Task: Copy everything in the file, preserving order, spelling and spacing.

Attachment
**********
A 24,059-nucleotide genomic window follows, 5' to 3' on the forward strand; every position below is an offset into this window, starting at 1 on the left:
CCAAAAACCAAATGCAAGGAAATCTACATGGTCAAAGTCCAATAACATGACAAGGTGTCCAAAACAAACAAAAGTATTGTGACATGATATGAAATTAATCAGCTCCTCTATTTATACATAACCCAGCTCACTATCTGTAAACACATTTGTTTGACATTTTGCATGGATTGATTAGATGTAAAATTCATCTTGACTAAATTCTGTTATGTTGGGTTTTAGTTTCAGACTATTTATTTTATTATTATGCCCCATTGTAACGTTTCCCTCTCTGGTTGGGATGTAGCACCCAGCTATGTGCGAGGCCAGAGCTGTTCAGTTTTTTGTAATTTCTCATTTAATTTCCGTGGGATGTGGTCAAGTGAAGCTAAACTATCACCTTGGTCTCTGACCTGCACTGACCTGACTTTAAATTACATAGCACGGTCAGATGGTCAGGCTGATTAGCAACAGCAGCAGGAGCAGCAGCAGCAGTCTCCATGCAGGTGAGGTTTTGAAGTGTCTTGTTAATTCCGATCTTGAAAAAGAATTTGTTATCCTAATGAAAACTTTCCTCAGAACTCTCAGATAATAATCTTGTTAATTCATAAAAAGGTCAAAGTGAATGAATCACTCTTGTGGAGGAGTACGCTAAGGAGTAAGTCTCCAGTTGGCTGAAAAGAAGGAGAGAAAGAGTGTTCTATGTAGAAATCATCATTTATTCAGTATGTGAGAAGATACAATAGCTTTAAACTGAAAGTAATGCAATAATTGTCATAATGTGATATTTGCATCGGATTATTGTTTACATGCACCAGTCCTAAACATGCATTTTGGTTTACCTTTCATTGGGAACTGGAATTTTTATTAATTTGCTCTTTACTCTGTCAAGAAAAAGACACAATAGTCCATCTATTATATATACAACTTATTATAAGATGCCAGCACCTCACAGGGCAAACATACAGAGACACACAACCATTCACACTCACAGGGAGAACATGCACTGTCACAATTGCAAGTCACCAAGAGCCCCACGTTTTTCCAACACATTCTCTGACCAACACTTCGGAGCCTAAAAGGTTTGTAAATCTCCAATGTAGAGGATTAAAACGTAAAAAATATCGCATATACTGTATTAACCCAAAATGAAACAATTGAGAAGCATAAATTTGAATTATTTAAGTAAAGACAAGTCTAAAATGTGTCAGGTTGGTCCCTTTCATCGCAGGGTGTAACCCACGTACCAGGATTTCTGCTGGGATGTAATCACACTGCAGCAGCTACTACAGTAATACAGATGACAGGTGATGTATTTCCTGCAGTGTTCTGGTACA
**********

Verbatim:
A 24,059-nucleotide genomic window follows, 5' to 3' on the forward strand; every position below is an offset into this window, starting at 1 on the left:
CCAAAAACCAAATGCAAGGAAATCTACATGGTCAAAGTCCAATAACATGACAAGGTGTCCAAAACAAACAAAAGTATTGTGACATGATATGAAATTAATCAGCTCCTCTATTTATACATAACCCAGCTCACTATCTGTAAACACATTTGTTTGACATTTTGCATGGATTGATTAGATGTAAAATTCATCTTGACTAAATTCTGTTATGTTGGGTTTTAGTTTCAGACTATTTATTTTATTATTATGCCCCATTGTAACGTTTCCCTCTCTGGTTGGGATGTAGCACCCAGCTATGTGCGAGGCCAGAGCTGTTCAGTTTTTTGTAATTTCTCATTTAATTTCCGTGGGATGTGGTCAAGTGAAGCTAAACTATCACCTTGGTCTCTGACCTGCACTGACCTGACTTTAAATTACATAGCACGGTCAGATGGTCAGGCTGATTAGCAACAGCAGCAGGAGCAGCAGCAGCAGTCTCCATGCAGGTGAGGTTTTGAAGTGTCTTGTTAATTCCGATCTTGAAAAAGAATTTGTTATCCTAATGAAAACTTTCCTCAGAACTCTCAGATAATAATCTTGTTAATTCATAAAAAGGTCAAAGTGAATGAATCACTCTTGTGGAGGAGTACGCTAAGGAGTAAGTCTCCAGTTGGCTGAAAAGAAGGAGAGAAAGAGTGTTCTATGTAGAAATCATCATTTATTCAGTATGTGAGAAGATACAATAGCTTTAAACTGAAAGTAATGCAATAATTGTCATAATGTGATATTTGCATCGGATTATTGTTTACATGCACCAGTCCTAAACATGCATTTTGGTTTACCTTTCATTGGGAACTGGAATTTTTATTAATTTGCTCTTTACTCTGTCAAGAAAAAGACACAATAGTCCATCTATTATATATACAACTTATTATAAGATGCCAGCACCTCACAGGGCAAACATACAGAGACACACAACCATTCACACTCACAGGGAGAACATGCACTGTCACAATTGCAAGTCACCAAGAGCCCCACGTTTTTCCAACACATTCTCTGACCAACACTTCGGAGCCTAAAAGGTTTGTAAATCTCCAATGTAGAGGATTAAAACGTAAAAAATATCGCATATACTGTATTAACCCAAAATGAAACAATTGAGAAGCATAAATTTGAATTATTTAAGTAAAGACAAGTCTAAAATGTGTCAGGTTGGTCCCTTTCATCGCAGGGTGTAACCCACGTACCAGGATTTCTGCTGGGATGTAATCACACTGCAGCAGCTACTACAGTAATACAGATGACAGGTGATGTATTTCCTGCAGTGTTCTGGTACA